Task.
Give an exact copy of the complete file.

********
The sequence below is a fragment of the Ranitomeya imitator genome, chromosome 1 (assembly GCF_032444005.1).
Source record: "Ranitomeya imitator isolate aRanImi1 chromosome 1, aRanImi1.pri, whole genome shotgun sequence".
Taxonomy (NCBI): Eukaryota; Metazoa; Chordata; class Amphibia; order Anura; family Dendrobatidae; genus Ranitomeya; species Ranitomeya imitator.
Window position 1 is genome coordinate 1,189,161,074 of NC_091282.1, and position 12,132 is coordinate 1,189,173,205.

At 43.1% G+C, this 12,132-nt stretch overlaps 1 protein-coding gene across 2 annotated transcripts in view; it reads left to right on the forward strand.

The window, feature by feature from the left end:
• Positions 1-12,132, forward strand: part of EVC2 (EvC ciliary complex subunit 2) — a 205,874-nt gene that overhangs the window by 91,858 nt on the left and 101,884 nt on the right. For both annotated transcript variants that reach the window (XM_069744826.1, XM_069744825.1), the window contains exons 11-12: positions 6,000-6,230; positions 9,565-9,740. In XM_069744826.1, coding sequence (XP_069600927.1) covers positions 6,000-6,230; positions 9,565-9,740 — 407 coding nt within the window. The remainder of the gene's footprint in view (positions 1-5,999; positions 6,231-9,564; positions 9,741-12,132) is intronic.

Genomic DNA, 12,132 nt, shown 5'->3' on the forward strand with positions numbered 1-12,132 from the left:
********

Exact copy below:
The sequence below is a fragment of the Ranitomeya imitator genome, chromosome 1 (assembly GCF_032444005.1).
Source record: "Ranitomeya imitator isolate aRanImi1 chromosome 1, aRanImi1.pri, whole genome shotgun sequence".
Taxonomy (NCBI): Eukaryota; Metazoa; Chordata; class Amphibia; order Anura; family Dendrobatidae; genus Ranitomeya; species Ranitomeya imitator.
Window position 1 is genome coordinate 1,189,161,074 of NC_091282.1, and position 12,132 is coordinate 1,189,173,205.

At 43.1% G+C, this 12,132-nt stretch overlaps 1 protein-coding gene across 2 annotated transcripts in view; it reads left to right on the forward strand.

The window, feature by feature from the left end:
• Positions 1-12,132, forward strand: part of EVC2 (EvC ciliary complex subunit 2) — a 205,874-nt gene that overhangs the window by 91,858 nt on the left and 101,884 nt on the right. For both annotated transcript variants that reach the window (XM_069744826.1, XM_069744825.1), the window contains exons 11-12: positions 6,000-6,230; positions 9,565-9,740. In XM_069744826.1, coding sequence (XP_069600927.1) covers positions 6,000-6,230; positions 9,565-9,740 — 407 coding nt within the window. The remainder of the gene's footprint in view (positions 1-5,999; positions 6,231-9,564; positions 9,741-12,132) is intronic.

Genomic DNA, 12,132 nt, shown 5'->3' on the forward strand with positions numbered 1-12,132 from the left: